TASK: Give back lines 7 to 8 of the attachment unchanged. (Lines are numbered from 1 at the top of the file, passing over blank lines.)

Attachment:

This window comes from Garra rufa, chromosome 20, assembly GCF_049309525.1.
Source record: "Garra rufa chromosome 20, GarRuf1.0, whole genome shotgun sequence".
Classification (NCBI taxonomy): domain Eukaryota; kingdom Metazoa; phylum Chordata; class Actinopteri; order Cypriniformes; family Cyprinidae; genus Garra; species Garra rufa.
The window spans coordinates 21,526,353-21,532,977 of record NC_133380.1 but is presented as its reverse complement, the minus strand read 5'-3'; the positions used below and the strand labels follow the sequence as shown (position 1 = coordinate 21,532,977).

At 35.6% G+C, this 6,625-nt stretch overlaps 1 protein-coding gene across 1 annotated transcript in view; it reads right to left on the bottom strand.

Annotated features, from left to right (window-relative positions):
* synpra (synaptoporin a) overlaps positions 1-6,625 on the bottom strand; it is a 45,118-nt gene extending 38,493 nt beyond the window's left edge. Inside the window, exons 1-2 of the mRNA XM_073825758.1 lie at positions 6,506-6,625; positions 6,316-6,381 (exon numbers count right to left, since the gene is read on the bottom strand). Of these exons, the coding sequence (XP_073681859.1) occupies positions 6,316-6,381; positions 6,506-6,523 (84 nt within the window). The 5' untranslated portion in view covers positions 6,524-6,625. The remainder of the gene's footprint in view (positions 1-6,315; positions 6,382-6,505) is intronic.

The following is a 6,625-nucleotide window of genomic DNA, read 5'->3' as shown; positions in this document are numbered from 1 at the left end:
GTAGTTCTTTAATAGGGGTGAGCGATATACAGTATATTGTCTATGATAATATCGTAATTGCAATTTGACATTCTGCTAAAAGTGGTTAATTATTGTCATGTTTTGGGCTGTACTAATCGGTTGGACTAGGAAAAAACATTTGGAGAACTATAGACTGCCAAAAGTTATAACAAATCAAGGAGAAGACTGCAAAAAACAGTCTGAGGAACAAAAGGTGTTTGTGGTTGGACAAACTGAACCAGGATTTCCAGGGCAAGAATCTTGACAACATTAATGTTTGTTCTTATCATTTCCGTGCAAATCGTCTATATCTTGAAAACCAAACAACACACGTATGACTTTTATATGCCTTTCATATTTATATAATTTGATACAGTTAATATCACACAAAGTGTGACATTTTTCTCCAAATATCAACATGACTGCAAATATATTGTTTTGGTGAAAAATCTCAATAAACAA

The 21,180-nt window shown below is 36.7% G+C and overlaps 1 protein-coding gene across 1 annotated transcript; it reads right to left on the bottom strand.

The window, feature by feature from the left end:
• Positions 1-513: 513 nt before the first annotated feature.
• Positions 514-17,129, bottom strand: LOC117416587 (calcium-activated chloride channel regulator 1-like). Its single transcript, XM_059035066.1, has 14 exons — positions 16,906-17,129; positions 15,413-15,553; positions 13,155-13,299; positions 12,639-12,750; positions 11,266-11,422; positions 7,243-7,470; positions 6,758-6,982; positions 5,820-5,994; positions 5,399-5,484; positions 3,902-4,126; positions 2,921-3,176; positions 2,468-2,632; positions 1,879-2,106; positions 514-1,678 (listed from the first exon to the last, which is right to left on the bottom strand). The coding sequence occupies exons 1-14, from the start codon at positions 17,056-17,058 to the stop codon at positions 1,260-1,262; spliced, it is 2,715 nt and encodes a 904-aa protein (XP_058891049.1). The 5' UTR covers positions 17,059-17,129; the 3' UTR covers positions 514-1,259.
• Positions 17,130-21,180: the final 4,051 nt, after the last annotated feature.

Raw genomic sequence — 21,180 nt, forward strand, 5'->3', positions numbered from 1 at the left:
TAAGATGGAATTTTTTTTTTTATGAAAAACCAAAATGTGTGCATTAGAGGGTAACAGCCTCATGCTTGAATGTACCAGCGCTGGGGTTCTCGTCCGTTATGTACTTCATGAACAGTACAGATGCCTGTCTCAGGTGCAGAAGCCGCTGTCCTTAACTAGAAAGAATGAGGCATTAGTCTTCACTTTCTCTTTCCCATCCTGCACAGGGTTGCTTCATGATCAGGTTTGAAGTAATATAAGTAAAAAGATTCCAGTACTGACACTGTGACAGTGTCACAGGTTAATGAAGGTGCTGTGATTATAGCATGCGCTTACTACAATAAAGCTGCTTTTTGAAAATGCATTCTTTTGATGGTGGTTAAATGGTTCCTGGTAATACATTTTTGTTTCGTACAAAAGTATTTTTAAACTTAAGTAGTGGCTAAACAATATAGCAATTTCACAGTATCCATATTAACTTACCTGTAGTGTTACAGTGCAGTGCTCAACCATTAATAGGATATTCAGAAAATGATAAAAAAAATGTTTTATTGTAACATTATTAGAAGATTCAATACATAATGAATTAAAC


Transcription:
* synpra (synaptoporin a) overlaps positions 1-6,625 on the bottom strand; it is a 45,118-nt gene extending 38,493 nt beyond the window's left edge. Inside the window, exons 1-2 of the mRNA XM_073825758.1 lie at positions 6,506-6,625; positions 6,316-6,381 (exon numbers count right to left, since the gene is read on the bottom strand). Of these exons, the coding sequence (XP_073681859.1) occupies positions 6,316-6,381; positions 6,506-6,523 (84 nt within the window). The 5' untranslated portion in view covers positions 6,524-6,625. The remainder of the gene's footprint in view (positions 1-6,315; positions 6,382-6,505) is intronic.

The following is a 6,625-nucleotide window of genomic DNA, read 5'->3' as shown; positions in this document are numbered from 1 at the left end: